the song
title : Aye waukin-o   (Always awake)
written by : Robert Burns; arranged by Eddi Reader, John McCusker, Boo Hewerdine and Ian Carr
song copyright : none

the performance
musicians
Eddi Reader vocal
with :
Ian Carr acoustic guitar
Boo Hewerdine acoustic guitar
John McCusker fiddle
Michael McGoldrick flute
Ewen Vernal double bass
and guest :
Donald Shaw harmonium
music
key : A major
time-signature : 4/4
tempo : MM 90
form : v V C V C i V C C p
lyrics

provided for research and private study only:

Aye waukin-o


mm-hmmm

summer’s a pleasant time
flowers of every colour
water runs o’er the heugh
and I long for my true lover

aye waukin-o
waukin still and weary
sleep I can get nane
for thinking on my dearie
aye waukin-o

when I sleep I dream
when I wake I’m eerie
sleep I can get nane
for thinking on my dearie

aye waukin-o
waukin still and weary
sleep I can get nane
for thinking of my dearie
aye waukin-o

– fiddle and flute with tune

lonely night comes on
and all the lave are sleeping
I think on my bonnie lad
and blur my eyes wi’ weeping

aye waukin-o
waukin still and weary
sleep I can get nane
for thinking on my dearie
aye waukin-o

aye waukin-o
waukin still and weary
sleep I can get nane
for thinking on my dearie
aye waukin-o

– fiddle and flute with tune

glossary
aye waukin-oalways awake
eeriespooked, frightened
heughrocky crags
laverest
nanenone
wi’with
explanations
Burns based this on traditional material, probably dating from the seventeenth century (see my commentary below).

The song was originally published in the 1790 volume of The Scots musical museum (editor James Johnson), which is the origin of the title. The following text is from the Alloway manuscript, collated with the Adam manuscript and the 1790 publication:

Ay waukin O

Simmer’s a pleasant time,
  Flowers of every colour;
The water rins o’er the heugh,
  And I long for my true lover!

Ay waukin, Oh,
  Waukin still and weary:
Sleep I can get nane,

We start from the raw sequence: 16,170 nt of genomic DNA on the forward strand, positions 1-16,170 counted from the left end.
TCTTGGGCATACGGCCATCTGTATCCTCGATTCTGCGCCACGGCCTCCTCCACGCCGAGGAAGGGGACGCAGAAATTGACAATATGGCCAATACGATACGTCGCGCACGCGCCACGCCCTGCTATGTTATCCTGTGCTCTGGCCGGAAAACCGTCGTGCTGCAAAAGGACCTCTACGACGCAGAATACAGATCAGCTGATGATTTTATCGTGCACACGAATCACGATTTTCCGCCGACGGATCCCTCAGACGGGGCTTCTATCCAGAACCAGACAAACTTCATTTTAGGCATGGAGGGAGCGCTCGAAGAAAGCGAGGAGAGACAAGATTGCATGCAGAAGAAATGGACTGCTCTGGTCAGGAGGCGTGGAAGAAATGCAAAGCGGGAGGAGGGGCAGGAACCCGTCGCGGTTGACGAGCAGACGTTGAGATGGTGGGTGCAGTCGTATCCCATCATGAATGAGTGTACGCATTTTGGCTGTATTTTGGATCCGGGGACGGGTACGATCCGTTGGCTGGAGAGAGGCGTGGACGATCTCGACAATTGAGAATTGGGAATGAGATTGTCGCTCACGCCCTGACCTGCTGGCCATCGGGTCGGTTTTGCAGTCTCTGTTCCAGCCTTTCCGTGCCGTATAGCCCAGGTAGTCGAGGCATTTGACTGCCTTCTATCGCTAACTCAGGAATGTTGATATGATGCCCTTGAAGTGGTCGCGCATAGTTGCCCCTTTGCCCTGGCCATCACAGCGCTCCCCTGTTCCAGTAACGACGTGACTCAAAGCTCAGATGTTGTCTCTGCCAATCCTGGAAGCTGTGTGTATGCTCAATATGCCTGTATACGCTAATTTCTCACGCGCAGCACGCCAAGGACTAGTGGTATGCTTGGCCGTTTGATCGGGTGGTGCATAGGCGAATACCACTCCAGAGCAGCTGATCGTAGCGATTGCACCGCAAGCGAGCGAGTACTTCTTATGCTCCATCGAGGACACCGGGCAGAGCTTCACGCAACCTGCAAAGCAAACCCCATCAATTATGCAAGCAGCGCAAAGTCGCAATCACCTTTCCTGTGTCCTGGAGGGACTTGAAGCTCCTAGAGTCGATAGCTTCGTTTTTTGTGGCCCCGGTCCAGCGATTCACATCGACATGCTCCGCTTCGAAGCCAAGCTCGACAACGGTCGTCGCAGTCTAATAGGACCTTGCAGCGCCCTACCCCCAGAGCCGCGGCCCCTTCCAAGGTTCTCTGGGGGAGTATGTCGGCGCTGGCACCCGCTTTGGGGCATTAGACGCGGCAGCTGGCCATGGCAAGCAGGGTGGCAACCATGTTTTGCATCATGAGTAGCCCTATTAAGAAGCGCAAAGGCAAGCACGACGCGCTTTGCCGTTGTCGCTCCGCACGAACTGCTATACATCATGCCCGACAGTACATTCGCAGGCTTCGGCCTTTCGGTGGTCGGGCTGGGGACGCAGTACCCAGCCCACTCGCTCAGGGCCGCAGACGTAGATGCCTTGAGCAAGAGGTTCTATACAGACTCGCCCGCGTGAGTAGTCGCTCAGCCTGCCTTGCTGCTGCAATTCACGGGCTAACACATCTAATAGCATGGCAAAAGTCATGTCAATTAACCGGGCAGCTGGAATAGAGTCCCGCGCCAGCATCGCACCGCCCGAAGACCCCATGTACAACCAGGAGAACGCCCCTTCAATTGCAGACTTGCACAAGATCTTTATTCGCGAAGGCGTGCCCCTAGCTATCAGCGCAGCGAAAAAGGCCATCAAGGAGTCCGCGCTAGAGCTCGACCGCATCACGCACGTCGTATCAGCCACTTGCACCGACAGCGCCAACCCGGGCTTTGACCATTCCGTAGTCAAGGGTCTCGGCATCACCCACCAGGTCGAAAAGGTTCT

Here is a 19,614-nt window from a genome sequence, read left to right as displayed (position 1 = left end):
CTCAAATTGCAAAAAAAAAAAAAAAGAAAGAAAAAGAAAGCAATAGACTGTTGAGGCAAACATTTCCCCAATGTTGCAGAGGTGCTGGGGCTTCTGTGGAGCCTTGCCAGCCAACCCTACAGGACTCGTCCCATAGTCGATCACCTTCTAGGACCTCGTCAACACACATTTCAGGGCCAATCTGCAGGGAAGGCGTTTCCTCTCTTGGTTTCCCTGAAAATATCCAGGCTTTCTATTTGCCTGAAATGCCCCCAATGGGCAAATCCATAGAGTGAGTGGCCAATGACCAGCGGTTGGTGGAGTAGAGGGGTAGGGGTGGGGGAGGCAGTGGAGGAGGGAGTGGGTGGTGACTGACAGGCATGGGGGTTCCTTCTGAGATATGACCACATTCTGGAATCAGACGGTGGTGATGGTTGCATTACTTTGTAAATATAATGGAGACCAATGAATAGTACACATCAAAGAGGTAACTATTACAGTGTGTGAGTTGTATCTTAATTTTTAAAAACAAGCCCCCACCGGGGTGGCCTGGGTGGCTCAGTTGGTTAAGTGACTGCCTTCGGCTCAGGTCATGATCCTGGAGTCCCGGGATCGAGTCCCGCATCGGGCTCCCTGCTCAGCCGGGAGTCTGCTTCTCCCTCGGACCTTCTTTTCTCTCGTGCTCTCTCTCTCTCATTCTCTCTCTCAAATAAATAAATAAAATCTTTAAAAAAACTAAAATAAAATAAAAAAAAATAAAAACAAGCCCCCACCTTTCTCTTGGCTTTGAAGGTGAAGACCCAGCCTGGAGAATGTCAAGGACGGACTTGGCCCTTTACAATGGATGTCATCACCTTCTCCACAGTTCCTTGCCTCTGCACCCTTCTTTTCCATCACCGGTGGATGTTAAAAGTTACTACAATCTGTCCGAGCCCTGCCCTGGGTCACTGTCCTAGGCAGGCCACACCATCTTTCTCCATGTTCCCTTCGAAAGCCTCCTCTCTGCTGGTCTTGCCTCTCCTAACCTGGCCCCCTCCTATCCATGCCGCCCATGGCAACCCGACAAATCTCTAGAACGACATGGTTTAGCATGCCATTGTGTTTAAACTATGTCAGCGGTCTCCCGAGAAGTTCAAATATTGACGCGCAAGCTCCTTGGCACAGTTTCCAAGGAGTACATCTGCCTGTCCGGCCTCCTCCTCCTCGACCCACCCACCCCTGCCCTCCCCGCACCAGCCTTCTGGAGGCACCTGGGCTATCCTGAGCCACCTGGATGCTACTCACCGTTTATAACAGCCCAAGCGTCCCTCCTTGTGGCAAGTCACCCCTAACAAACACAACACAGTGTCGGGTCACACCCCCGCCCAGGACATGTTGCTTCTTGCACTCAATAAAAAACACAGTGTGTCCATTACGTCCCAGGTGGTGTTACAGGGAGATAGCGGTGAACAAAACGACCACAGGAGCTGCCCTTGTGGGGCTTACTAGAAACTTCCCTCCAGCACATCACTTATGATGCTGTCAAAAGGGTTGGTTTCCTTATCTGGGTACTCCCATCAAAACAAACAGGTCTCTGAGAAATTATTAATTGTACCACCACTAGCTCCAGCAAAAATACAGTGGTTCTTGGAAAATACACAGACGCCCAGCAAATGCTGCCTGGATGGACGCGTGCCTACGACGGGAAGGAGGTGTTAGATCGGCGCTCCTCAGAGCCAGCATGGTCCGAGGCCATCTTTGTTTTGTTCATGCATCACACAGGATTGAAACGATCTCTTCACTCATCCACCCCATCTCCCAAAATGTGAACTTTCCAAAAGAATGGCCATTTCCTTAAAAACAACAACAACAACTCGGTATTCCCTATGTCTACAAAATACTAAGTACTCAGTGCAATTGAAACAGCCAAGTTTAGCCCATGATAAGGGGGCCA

For thinking on my Dearie.

When I sleep I dream,
  When I wauk I’m irie;
Sleep I can get nane,
  For thinking on my Dearie.

Ay waukin…

Lanely night comes on,
  A’ the lave are sleepin:
I think on my bonie lad,
  And I bleer my een wi’ greetin.

Ay waukin…

source : No. 287 in Poems and songs of Robert Burns / edited by James Kinsley. – Oxford : Clarendon Press, 1968


the recording
personnel
produced by : John McCusker
recorded by : Andy Seward at Pure Records Studio, Yorkshire, 2006;
possible additional recording at PawPaw Productions and Park Lane Studios, Glasgow;
additional engineering by Paul McGeechan and Keith Bird (at Park Lane?), Iain Graham (at PawPaw?) and Joe Rusby (at Pure?)
mixed by : Andy Seward assisted by John McCusker and Boo Hewerdine at Pure Records Studio, Yorkshire?
mastered by : Calum Malcolm in ?
technical
signal path : DDD
song timing : 4:00
released on
album : Peacetime track 4   timing : 4:04
album : The songs of Robert Burns (deluxe edition) track 15   timing : 4:05

commentary

To amplify the comments in the explanations section, I first learned a version of this tradition from the Fairport Convention album Nine, where Dave Swarbrick sings The Hexamshire lass, another off-shoot, with the same ‘sleepless’ couplet, in the verse :

of this love of mine
oh, this love I am weary
sleep I can’t get none
for thinking of my dearie

Adrian Dover